This relative sensitivity to tissue conductivity values is a general, **important difference between EEG and MEG**.

A spherical head model can be optimally adjusted to the head geometry, or restricted to regions of interest e.g., parieto-occipital regions for visual studies. Geometrical registration to MRI anatomical data improves the adjustment of the best-fitting sphere geometry to an individual head.

Another remarkable consequence of the spherical symmetry is that radially oriented brain currents produce no magnetic field outside a spherically symmetric volume conductor. For this reason, MEG signals from currents generated within the gyral crest or sulcal depth are attenuated, with respect to those generated by currents flowing perpendicularly to the sulcal walls. This is another important contrast between MEG and EEG’s respective sensitivity to source orientation (Hillebrand & Barnes, 2002).

Finally, the amplitude of magnetic fields decreases faster than electrical potentials’ with the distance from the generators to the sensors. Hence it has been argued that MEG is less sensitive to mesial and subcortical brain structures than EEG. Experimental and modeling efforts have shown however that MEG can detect neural activity from deeper brain regions (Tesche, 1996, Attal et al.., 2009).

Though spherical head models are convenient, they are poor approximations of the human head shape, which has some influence on the accuracy of MEG/EEG source estimation (Fuchs, Drenckhahn, Wischmann, & Wagner, 1998). More realistic head geometries have been investigated and all require solving Maxwell’s equations using numerical methods. Boundary Element (BEM) and Finite Element (FEM) methods are generic numerical approaches to the resolution of continuous equations over discrete space. In MEG/EEG, geometric tessellations of the different envelopes forming the head tissues need to be extracted from the individual MRI volume data to yield a realistic approximation of their geometry.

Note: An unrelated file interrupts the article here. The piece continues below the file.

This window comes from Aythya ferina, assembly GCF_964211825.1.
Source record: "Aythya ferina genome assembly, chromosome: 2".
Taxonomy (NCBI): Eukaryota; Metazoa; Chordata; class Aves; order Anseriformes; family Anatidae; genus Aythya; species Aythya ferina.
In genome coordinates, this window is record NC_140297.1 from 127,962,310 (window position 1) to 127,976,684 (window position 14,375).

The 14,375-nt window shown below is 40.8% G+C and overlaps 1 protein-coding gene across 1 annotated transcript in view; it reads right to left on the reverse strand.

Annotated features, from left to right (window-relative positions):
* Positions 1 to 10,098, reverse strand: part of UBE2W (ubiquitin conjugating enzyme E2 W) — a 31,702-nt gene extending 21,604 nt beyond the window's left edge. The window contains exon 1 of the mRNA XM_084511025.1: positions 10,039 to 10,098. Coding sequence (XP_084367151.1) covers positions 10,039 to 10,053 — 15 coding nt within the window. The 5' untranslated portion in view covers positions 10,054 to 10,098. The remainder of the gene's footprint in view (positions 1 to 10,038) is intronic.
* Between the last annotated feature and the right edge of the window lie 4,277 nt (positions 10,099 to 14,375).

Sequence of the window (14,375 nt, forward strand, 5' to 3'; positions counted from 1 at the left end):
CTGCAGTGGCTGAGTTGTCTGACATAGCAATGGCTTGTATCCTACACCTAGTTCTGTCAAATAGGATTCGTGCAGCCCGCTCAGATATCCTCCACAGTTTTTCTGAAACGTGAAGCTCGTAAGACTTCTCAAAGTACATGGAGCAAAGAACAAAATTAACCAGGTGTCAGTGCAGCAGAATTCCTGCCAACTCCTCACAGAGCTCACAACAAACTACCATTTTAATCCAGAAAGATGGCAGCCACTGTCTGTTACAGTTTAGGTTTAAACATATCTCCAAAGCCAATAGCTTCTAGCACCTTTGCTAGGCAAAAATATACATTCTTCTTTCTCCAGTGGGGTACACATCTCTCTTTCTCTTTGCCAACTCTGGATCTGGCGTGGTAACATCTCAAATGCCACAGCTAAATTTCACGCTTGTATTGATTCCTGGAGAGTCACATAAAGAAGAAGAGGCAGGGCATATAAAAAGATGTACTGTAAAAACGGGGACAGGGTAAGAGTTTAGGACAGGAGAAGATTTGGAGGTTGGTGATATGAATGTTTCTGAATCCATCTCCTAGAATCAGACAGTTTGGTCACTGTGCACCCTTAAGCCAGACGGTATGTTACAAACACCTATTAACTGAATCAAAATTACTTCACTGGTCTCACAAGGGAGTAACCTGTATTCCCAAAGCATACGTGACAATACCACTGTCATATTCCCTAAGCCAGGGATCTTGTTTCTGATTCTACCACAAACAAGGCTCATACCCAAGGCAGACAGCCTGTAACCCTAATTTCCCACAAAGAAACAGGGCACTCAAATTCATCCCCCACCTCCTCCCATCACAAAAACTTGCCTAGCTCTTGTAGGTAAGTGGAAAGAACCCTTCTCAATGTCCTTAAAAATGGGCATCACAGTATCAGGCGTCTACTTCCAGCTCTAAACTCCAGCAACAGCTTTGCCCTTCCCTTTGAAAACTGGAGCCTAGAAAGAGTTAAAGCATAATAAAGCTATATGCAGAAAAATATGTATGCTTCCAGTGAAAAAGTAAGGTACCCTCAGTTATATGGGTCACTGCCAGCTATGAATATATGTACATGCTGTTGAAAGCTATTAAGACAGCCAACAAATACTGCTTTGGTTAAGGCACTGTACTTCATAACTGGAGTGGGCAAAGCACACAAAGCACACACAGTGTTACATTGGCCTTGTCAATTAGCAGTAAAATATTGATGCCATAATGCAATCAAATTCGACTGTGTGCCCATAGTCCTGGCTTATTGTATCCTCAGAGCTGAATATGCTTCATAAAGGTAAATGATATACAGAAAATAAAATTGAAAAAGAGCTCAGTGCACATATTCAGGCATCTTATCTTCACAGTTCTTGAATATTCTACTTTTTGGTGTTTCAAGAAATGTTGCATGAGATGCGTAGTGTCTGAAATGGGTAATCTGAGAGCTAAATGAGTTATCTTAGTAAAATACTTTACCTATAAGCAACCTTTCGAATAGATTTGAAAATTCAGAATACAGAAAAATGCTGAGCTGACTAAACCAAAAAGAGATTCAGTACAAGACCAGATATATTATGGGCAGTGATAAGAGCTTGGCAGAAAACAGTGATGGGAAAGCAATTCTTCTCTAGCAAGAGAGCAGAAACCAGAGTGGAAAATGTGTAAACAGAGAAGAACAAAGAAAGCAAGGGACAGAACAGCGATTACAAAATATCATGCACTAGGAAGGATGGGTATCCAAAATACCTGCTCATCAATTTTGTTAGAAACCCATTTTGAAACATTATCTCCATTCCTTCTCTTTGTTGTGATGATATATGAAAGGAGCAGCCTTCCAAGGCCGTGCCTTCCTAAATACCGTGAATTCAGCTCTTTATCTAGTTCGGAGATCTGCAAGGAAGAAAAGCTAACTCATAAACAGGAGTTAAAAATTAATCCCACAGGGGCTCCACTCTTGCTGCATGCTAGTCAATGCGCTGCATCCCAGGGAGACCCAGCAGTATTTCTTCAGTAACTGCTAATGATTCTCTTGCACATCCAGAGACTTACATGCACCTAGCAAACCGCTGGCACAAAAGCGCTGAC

Three approaches to MEG/EEG head modeling: (a) Spherical approximation of the geometry of head tissues, with analytical solution to Maxwell’s and Ohm’s equations; (b) Tessellated surface envelopes of head tissues obtained from the segmentation of MRI data; (c) An alternative to (b) using volume meshes – here built from tetrahedra. In both (b) and (c) Maxwell’s and Ohm’s equations need to be solved using numerical methods: BEM and FEM, respectively.